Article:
Liveringa’s Ringers – the rest of the mob

Host: Liveringa Station
Written by Jed and Karen O’Brien – Managers, Liveringa Station.

On a personal note, I think we are extremely lucky here to have a gorgeous group of young workers who are understanding and inclusive when it comes to our kids. While they are not often out and about around the cattle while the ringers are working, whenever they are, I am always super impressed with the kindness and good humour shown towards them.

For example – here is Jake comparing “tats” with the boys!  4.1

Another favourite photo of mine is this one – Vivienne making herself right at home during “smoko” out in the paddock.4.2

The boys getting amongst the men . . .

Feeding hay at Big Farm yard.4.4

 Today we’d like to introduce you to the rest of our ringers: Jo, Brent, Emma, Jake and Dave . . .

Jo Morgan


I went to school in Melbourne and grew up on the beach – looking at the map, it is as far away from the Kimberleys as you can get.

I caught the bug for horses at an early age which I’ve never gotten rid of – much to my parents’ apprehension. I’ve always dreamt of working on a cattle station, so once I completed my Bachelor of Agriculture at Melbourne University, I decided to fulfil my dream and started applying for positions as a stationhand. Not long after applying I got a phone call from Jed who convinced me that Liveringa was the right place for me.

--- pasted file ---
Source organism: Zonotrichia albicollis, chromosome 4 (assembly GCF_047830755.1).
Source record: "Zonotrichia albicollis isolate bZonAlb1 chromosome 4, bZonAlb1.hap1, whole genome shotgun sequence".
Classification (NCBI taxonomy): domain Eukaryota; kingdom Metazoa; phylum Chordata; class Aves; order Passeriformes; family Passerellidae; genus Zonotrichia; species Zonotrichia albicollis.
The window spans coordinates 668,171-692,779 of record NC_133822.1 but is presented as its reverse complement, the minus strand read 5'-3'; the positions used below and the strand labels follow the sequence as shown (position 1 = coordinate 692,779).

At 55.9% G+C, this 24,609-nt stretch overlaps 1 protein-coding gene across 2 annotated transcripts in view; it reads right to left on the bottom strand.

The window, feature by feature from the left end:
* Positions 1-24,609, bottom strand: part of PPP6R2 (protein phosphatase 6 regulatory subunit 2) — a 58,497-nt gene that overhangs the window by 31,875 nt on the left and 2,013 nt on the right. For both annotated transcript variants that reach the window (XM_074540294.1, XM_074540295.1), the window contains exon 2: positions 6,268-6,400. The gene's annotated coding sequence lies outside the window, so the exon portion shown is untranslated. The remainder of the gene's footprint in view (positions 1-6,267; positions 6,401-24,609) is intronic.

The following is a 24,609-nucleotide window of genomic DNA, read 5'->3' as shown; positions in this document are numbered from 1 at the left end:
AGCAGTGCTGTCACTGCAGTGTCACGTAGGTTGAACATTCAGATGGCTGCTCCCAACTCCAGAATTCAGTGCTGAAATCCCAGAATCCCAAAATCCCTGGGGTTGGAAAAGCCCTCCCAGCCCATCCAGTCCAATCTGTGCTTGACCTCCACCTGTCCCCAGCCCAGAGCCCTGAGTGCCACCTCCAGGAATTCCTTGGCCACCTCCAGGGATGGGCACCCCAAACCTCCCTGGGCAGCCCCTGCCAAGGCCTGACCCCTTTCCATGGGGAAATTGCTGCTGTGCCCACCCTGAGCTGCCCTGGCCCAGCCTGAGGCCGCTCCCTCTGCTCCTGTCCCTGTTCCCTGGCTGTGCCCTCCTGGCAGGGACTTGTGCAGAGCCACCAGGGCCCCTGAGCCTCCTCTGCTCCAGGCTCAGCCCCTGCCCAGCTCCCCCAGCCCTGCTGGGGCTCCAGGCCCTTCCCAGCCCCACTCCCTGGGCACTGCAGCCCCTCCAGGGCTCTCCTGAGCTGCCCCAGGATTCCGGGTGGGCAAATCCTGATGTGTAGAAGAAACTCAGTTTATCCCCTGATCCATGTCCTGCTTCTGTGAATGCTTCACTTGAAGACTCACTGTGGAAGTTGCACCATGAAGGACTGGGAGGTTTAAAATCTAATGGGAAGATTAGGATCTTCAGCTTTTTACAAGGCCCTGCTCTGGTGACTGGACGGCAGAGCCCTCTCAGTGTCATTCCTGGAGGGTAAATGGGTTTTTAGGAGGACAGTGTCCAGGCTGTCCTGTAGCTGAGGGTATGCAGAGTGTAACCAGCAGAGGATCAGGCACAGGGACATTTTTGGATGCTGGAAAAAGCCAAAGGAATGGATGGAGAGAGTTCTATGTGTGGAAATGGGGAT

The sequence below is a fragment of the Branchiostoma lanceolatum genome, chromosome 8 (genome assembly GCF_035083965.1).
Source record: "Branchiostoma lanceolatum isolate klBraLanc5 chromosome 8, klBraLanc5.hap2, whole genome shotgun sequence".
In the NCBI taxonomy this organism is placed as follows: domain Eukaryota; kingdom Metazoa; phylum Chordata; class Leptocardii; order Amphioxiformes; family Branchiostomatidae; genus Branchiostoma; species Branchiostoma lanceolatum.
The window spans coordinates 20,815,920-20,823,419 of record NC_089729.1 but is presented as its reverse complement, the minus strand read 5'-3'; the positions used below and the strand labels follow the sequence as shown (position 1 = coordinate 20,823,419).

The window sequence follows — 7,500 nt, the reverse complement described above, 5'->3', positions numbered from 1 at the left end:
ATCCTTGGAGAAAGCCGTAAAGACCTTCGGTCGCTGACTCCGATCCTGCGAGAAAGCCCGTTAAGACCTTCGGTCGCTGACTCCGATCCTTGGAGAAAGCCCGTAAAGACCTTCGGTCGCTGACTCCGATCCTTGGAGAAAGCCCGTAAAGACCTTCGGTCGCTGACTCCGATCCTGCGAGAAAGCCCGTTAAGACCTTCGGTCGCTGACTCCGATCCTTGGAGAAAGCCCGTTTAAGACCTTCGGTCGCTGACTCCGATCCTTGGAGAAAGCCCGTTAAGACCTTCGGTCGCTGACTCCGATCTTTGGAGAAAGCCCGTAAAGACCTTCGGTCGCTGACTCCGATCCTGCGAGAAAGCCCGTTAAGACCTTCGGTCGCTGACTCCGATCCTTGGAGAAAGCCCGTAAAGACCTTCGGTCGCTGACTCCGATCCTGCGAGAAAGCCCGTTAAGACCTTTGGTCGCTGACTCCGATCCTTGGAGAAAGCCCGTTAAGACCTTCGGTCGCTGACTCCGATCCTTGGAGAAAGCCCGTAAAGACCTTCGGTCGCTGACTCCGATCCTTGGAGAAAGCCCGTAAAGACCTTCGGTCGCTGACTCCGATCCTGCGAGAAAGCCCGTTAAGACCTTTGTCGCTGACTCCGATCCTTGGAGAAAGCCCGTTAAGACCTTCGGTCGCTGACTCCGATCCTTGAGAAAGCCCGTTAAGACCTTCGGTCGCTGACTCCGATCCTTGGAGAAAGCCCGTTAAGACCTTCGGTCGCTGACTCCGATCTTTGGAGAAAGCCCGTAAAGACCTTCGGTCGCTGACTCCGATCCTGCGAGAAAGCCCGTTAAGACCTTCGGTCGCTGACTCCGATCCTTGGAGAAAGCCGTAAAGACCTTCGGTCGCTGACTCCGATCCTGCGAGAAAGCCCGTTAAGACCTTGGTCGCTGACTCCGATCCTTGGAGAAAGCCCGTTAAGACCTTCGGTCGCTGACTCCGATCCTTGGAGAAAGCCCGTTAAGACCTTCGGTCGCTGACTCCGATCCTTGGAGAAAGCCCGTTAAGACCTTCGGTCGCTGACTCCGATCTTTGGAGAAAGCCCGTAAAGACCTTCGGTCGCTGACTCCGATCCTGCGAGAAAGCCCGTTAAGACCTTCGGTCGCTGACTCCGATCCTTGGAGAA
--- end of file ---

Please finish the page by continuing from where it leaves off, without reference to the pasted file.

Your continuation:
4.6Jo walking the cows back to their paddock.

 4.7Bushing the cows on water.

Working and living on a station is an experience to say the least, one that will stay with me forever. Someone said before I left home to come up here, “it sorts the men from the boys” and he’s not wrong. I think there might be a recipe to thriving rather than surviving on a station, which is: one part physical strength, one part mental determination and a whole lot of humour.

4.8Jo on her favourite camp horse?

Stock camp was the most hyped about thing amongst the other station hands when I started at Liveringa. We were all very keen to get out into the bush. Some of my favourite things after being out at camp for several months are:  sleeping under the stars, watching the sunrise and sunset which looks like paint splashed across the sky, getting back to camp covered in dirt and absolutely exhausted from a hard day at the yards, watching the chopper bring in a mob of cattle (it never gets old) and having a good chat with everyone over our camp cook’s delicious food.